How to save time and money on summer groceries

Summer is a busy time, and it can be hard to eat nutritious food when you’re headed off on family road trips, drinking at backyard BBQ’s, and camping! Sometimes our health, and our spending, can go out the window during an on-the-go summer. Luckily, with the following tips, you can save both time and money at the grocery store, and continue to eat nutritious food.

5 tips to save time at the grocery store

Your time is valuable, and spending hours prepping in the kitchen or walking through the grocery store is likely not the way you want to be using it. By opting for these food items you can save time and effort while still maintaining a nutritious diet.

1. Ready-to-use fresh vegetables and pre-cut fruit

Items that have already been prepared and chopped for you can save time in the kitchen. Look for items such as bagged salads/leafy greens, fresh slaw, sliced mushrooms, cubed squash, a stir fry mix, or spiralized zucchini noodles!

2. Frozen fruits and vegetables

Frozen produce is perfect for smoothies, soups, side dishes and stir fries. Try frozen berries, kale, avocado, edamame beans, carrots, beans, cauliflower, or broccoli. No washing, chopping, or dicing required!

3. Canned lentils, chickpeas and beans

These legumes can give your meals and snacks a boost of protein, healthy fats and fibre. All you have to do is open the can and add them to whatever dish you are preparing!

TIP: Drain and rinse them before using so the sodium content is reduced.

4. Tomato-based pasta sauce

Keep a jar of tomato-based pasta sauce around so you can add it to pastas, stir fries, or pizzas. You can also mix tomato sauce with curry paste for a twist on a classic dish.

5. Canned salmon and tuna

These pantry staples make it much easier to grab a source of protein when time is limited. Add canned salmon or tuna to salad, pasta, or make it into a tasty sandwich filling: mix with ½ mayo and ½ avocado or plain Greek yogurt! If you are on the go, try the individual cans that pair well with crackers for a speedy but satisfying meal.

Bonus Tip: Make a grocery list and bring it with you. This grocery list can be developed based on your weekly meal plan, or on the frequently purchased items in your kitchen. It will give you direction throughout the store and help you avoid aimlessly walking around wondering what else you need to pick up.

9 tips to save money on groceries

The cost of fruits and vegetables can be a major barrier when it comes to incorporating fresh produce into daily meals and snacks. Here are some tips you can try to manage spending while adding healthy options to your grocery cart.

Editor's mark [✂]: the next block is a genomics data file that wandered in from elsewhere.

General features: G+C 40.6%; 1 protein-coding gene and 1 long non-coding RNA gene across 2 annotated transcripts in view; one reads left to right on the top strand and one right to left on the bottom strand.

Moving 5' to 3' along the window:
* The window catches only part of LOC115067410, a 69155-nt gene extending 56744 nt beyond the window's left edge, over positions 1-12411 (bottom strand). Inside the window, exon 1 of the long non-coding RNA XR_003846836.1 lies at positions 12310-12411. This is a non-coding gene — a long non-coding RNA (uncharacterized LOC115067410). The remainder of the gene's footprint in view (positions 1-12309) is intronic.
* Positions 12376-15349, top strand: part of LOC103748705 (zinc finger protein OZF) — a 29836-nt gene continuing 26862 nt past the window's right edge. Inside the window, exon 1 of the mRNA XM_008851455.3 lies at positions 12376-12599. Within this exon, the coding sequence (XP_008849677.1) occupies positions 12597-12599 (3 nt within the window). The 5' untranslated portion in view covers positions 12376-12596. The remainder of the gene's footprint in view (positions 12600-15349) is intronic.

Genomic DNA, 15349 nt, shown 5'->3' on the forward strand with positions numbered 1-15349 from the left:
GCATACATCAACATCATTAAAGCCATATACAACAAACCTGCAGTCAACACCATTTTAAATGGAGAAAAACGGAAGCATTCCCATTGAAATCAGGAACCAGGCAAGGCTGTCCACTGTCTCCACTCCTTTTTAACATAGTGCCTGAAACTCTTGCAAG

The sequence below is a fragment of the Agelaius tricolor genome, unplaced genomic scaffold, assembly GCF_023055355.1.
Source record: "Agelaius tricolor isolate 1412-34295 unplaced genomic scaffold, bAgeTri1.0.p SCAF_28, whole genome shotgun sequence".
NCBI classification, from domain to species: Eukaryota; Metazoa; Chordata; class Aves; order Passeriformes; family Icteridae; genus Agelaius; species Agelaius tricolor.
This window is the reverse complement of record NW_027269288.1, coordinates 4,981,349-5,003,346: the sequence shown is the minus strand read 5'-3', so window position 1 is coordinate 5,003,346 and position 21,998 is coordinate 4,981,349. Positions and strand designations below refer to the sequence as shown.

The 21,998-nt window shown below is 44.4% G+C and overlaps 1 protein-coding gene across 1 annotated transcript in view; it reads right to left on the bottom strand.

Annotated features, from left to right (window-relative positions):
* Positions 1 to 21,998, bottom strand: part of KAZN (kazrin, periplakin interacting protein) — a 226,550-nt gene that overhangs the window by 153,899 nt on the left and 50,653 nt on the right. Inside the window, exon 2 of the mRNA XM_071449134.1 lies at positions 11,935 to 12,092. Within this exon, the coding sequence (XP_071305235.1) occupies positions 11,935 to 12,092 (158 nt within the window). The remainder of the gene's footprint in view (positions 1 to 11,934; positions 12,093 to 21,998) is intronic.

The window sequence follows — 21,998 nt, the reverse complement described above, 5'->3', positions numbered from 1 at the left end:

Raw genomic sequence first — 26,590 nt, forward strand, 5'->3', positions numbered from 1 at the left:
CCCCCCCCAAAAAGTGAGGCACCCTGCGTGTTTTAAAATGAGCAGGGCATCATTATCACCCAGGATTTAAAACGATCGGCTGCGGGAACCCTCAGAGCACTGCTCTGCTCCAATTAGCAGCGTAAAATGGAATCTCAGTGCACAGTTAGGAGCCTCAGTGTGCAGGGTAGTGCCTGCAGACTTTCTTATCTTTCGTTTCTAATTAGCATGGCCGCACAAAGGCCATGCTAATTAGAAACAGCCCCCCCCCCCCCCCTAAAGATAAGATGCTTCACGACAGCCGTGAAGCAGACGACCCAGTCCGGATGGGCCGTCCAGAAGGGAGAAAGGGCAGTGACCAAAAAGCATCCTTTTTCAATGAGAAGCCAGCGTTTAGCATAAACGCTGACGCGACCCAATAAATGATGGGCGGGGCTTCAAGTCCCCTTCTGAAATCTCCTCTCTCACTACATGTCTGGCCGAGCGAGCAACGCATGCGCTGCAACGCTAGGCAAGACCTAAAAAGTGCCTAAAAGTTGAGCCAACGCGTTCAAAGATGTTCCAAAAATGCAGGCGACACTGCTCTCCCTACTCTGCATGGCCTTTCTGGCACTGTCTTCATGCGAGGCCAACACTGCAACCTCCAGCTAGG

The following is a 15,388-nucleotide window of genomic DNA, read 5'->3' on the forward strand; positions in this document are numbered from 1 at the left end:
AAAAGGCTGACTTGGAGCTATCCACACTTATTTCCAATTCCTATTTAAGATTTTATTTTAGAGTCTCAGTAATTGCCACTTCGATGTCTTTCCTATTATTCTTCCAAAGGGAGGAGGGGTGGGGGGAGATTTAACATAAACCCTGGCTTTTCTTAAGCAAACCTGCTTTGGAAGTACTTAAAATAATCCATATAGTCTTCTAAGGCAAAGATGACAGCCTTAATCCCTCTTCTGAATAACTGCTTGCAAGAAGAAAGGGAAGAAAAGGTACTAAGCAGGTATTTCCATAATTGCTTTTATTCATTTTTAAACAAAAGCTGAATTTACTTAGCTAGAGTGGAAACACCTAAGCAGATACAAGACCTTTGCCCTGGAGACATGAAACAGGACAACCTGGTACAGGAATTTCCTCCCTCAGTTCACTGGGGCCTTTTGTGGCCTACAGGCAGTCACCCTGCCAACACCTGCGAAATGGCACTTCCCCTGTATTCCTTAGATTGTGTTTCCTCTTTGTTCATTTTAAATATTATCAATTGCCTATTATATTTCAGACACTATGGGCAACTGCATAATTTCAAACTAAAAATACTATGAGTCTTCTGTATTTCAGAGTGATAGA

1. Choose fruits and vegetables that are in season

Fruits and vegetables that are in season are typically the least expensive option. In Southwest British Columbia, here is what is in season for July and August:

July

Apples, apricot, beans, beets, blackberries, broccoli, cabbage, carrots, cauliflower, celery, cherries, corn, cucumber, currants, fennel, garlic, gooseberries, kale, leeks, lettuce, mustard greens, nectarines, green onion, peas, peppers, potatoes (red, russet, white, yellow), radish, raspberries, rhubarb, Saskatoon berries, spinach, strawberries, Swiss chard, tomatoes, white turnips, and zucchini.

August

Apples, apricots, artichoke, beans, beets, blackberries, blueberries, broccoli, cabbage, carrots, cauliflower, celery, cherries, corn, cucumber, fennel, garlic, kale, leek, lettuce, melons, mustard greens, nectarines, onions (green, red, yellow), parsnip, peaches, pears, peppers, plum, potatoes (red, russet, white, yellow), prunes, radish, raspberries, rhubarb, rutabagas, shallots, spinach, strawberries, Swiss chard, tomatoes, white turnips, and zucchini.

2. Purchase canned or frozen fruits and vegetables

Preserved fruits and vegetables, through freezing or canning, have a very similar nutrient profile to fresh produce. Be sure to drain and rinse any canned vegetables, and try to buy canned fruit packed in water, not syrup.

3. Buy less expensive produce options

Bananas, oranges, carrots, turnips, squash and cabbage are less expensive produce options, and are equally nutritious and delicious.

4. Take a look at the discount cart

If you are planning on using fruits or vegetables within the next 24-48 hours, take a look through the discounted cart of items that are just a bit too ripe to be sold at full price. This cart can often be found on the end of the produce aisle.

5. Add leftover vegetables to soups, stews, or stir fries

Avoid food waste and add your “scraps” or leftover veggies to your meals! If you’re looking for more tips on how to reduce food waste, read 8 kitchen hacks to reduce food waste for some creative ideas.

6. Community markets or gardens

Check to see if there is a community garden or market near you! If possible, start growing your favourite herbs, vegetables or fruits. You will be able to save money, watch your accomplishment flourish and have the freshest produce possible. Visiting a farmers market is a great way to support your local providers.

7. Check the expiry date

Make sure you have enough time from the day you buy it to consume all of that particular food before it goes to waste.

8. Don’t shop on an empty stomach!

People tend to be more tempted to buy more items and food of lesser nutritional value when they shop hungry.

9. Split bulk foods with friends and family

Do you like the price of bulk foods but don’t need such a large amount at once? Split it with a close friend or family member so you both reap the benefits. Alternatively, you can use some of the ingredients in recipes and then freeze the leftovers that you know you won’t get through in time.

 

With these tips, you can save both time and money on food this summer! If you’re looking for more information, book an appointment with one of our registered dietitians today.